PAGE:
Genus Porphyrio


Lord Howe Island Swamphen - This bird was first described by John White in his Journal of a Voyage to New South Wales , which also contained an illustration. It was not uncommon when the bird was first described, but was soon hunted to extinction by whalers and sailors.


Allen - Its breeding habitat is marshes and lakes in sub-Saharan Africa. They build a floating nest in marshes and swamps, laying 2-5 eggs. This species is partially migratory, undertaking seasonal movements.


Porphyrio coerulescens - The Réunion Swamphen, Réunion Gallinule or Oiseau bleu is a hypothetical species of extinct rail from Réunion, Mascarenes until now only known from reports of travellers.


Azure Gallinule - The bill and frontal shield is a pale greenish-yellow.The wing coverts are greenish-blue while the back and tail are browner. The throat and underparts are white while the legs are yellow.

Takahe - The Takahē or South Island Takahē, Porphyrio hochstetteri is a flightless bird indigenous to New Zealand and belonging to the rail family. It was thought to be extinct after the last four known specimens were taken in 1898. However, after a carefully planned search effort the bird was rediscovered by Geoffrey Orbell near Lake Te Anau in the Murchison Mountains, South Island, on November 20, 1948. The specific scientific name commemorates the Austrian geologist Ferdinand von Hochstetter.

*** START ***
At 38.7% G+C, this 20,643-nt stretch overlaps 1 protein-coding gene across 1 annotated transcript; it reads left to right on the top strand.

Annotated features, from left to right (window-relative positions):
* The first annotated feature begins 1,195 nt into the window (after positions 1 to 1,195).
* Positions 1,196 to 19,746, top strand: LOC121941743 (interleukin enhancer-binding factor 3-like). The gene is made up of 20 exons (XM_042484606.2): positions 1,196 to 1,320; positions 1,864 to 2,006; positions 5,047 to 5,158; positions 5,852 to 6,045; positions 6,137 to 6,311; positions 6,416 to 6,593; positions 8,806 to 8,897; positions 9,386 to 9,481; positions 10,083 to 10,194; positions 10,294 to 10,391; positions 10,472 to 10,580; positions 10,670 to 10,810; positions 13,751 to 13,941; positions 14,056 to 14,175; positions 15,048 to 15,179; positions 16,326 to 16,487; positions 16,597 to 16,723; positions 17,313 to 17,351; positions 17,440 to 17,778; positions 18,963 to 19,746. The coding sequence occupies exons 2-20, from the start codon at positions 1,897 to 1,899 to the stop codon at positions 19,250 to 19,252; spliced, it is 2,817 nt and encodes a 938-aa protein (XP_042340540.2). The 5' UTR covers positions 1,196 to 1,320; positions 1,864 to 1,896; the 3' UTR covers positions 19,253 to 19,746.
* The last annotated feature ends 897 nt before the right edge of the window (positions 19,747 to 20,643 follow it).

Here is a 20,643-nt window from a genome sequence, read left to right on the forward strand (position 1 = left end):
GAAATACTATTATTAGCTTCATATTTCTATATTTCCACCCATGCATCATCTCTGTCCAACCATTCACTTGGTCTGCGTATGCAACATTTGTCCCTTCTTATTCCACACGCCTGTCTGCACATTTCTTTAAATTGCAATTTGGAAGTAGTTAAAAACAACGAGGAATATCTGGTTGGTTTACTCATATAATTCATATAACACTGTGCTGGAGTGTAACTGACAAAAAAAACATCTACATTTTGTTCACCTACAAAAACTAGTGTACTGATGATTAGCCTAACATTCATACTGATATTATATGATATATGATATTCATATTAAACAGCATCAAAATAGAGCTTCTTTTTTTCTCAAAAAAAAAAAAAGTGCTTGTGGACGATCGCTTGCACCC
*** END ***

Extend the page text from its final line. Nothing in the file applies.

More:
Porphyrio kukwiedei - It is known only from subfossil remains, and it is not known when it became extinct. However a passage from an 1860 article refers to birds the size of turkeys being present in marshy areas of New Caledone, suggesting that it may have survived into historic times. The native name n'dino is thought to refer to this bird.

Takahe - The decline of the species has generally been attributed to the increasing incursion of forest into the alpine grasslands through the Holocene, although hunting by the Māori probably also played a role.

American Purple Gallinule - This medium-sized rail is unmistakable, with its huge yellow feet, purple-blue plumage with a green back, and red and yellow bill. It has a pale blue forehead shield and white undertail.

Purple Gallinule - There are 13 or more subspecies of the Purple Swamphen which differ mainly in the plumage colours. The subspecies groups are:

Order : Gruiformes
Family : Rallidae
Genus : Porphyrio